Writing poetry: “there’s a mission, there’s a goal, and there’s an objective”

Inc magazine has a fascinating piece about William Roetzheim, a very successful serial entrepreneur, and a poet.

Retired at 50, in 2005, Roetzheim made a list of all the things he hadn’t done “because they didn’t pass the litmus tests of, Will this help me in my business pursuits?” First off: writing poetry. But he didn’t want to waste time wandering lonely as a cloud. “I treated poetry the same way I treat everything,” says Roetzheim. “There’s a mission, there’s a goal, and there’s an objective. I even had Microsoft project plans for it.”

For a year, Roetzheim spent six hours a day reading books of and on poetry. He eventually self-published a volume of verse and compiled an anthology, The Giant Book of Poetry, which is taught in colleges across the country. That anthology underwrites the small press Roetzheim founded to publish his work and the work of a dozen other writers.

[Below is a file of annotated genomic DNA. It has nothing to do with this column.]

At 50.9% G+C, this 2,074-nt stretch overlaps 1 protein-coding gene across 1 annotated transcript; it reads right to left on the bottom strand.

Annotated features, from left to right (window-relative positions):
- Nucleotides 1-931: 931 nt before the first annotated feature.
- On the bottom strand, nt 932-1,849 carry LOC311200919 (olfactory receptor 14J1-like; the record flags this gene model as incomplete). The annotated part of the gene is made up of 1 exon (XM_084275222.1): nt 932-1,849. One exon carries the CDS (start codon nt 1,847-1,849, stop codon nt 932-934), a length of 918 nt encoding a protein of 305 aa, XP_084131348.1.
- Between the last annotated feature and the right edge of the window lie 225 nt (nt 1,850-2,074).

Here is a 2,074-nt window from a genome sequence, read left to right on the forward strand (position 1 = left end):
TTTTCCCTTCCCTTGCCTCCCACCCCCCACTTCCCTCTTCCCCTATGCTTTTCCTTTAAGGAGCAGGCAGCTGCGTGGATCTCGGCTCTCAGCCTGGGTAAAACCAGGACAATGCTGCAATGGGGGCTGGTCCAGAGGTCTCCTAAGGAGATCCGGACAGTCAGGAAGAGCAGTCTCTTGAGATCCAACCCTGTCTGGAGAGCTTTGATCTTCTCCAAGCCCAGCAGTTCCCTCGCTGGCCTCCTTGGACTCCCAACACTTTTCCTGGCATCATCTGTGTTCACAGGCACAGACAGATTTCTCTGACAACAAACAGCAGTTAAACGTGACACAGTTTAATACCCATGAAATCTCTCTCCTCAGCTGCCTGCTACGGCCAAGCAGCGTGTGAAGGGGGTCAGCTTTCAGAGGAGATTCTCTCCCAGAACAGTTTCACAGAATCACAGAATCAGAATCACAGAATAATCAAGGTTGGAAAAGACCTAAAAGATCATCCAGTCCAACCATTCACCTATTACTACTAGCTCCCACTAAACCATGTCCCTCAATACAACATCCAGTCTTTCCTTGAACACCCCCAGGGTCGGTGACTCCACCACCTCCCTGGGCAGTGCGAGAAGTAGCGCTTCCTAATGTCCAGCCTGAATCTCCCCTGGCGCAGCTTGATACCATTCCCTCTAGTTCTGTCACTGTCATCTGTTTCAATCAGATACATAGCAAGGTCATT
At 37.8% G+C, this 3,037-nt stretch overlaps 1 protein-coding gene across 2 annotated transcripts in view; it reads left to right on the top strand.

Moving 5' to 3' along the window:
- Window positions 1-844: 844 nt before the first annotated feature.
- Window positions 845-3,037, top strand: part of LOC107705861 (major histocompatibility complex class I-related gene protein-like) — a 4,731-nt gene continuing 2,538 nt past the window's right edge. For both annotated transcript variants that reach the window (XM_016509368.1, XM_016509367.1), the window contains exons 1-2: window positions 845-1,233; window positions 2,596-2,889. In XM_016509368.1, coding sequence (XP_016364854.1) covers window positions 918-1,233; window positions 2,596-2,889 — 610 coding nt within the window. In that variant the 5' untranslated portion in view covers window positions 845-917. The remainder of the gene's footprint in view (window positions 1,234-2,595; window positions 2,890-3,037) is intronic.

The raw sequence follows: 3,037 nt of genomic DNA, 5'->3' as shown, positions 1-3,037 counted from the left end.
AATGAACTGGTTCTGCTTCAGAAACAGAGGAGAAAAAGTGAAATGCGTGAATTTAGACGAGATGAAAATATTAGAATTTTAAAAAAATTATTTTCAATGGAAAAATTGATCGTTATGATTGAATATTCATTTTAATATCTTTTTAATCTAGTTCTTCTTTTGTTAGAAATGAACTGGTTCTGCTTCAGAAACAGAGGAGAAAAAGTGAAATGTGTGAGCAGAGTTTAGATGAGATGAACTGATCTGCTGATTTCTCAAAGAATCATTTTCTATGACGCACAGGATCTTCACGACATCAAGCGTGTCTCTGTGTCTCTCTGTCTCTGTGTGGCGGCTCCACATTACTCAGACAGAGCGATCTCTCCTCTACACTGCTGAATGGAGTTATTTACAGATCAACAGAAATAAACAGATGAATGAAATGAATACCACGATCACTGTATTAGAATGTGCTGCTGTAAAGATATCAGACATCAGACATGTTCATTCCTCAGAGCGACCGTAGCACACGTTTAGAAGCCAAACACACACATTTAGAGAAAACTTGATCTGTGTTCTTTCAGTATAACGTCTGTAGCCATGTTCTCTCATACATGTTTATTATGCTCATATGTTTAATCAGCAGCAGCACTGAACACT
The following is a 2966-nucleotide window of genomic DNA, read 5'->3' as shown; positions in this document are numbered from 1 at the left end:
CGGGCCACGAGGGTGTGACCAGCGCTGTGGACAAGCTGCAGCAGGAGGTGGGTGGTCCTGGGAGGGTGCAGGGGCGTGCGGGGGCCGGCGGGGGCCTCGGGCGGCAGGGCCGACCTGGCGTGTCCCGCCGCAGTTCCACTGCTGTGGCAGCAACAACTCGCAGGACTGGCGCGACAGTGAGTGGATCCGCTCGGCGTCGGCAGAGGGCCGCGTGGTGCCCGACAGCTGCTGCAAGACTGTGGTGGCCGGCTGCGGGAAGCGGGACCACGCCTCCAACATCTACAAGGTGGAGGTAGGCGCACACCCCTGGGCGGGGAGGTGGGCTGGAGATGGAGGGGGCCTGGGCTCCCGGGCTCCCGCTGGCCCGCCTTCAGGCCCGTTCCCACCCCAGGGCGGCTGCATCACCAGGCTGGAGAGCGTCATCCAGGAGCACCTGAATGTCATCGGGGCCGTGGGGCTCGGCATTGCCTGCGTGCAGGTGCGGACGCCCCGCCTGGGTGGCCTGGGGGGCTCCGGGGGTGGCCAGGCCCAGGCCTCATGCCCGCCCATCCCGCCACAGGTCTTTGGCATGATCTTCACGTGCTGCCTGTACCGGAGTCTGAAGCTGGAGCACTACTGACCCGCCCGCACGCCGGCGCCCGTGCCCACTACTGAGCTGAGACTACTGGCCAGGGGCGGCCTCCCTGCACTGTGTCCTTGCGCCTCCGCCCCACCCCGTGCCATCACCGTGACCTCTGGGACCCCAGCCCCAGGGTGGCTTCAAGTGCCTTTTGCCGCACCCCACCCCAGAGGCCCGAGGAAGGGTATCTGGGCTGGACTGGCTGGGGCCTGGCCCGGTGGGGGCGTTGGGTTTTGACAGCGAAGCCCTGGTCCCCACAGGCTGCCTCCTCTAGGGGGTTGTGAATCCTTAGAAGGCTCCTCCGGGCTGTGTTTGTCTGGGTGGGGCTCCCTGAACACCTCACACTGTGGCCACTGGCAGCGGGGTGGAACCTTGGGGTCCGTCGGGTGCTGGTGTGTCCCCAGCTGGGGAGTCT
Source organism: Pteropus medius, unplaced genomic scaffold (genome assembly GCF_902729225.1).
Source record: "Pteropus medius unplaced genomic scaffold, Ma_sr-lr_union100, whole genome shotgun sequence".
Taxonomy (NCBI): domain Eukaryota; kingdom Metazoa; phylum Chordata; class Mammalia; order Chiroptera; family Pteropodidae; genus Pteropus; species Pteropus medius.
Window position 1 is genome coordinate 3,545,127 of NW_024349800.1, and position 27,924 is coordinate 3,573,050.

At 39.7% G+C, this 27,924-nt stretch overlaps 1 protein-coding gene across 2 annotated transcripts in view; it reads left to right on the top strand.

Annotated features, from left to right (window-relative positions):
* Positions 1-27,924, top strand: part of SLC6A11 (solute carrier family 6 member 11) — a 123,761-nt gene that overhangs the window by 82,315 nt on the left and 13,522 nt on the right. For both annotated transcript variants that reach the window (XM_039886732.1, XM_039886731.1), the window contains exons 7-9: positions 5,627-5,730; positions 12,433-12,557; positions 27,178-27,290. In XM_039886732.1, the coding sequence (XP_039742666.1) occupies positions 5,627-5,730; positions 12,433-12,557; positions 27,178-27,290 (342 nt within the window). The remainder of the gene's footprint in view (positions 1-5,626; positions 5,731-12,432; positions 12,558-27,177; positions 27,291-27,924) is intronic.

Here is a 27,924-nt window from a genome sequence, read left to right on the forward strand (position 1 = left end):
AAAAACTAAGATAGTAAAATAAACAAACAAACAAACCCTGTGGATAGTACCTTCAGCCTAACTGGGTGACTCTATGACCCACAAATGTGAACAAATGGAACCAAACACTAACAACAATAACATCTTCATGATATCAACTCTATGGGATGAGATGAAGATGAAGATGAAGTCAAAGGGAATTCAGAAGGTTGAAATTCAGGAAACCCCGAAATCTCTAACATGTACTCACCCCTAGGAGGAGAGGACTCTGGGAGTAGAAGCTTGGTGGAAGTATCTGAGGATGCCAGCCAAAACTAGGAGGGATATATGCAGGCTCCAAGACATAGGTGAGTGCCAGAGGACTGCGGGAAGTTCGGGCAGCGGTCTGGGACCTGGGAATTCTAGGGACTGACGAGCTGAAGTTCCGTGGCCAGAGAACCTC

I like his approach to writing poetry. He takes it seriously, focuses, researches and reads before committing himself, and invests his own time, money and energy into self-publishing before he expects others to invest in him. I think this is a model for most poetry-writers today – and perhaps always has been.

I also don’t think it’s necessary to have his money to do the same thing. Your first self-published collection could be eight poems neatly laid out on two A4 sheets, folded and stapled, and sold for a rand to your family and friends. Start somewhere, but take it seriously.

Read the whole Inc.com article here.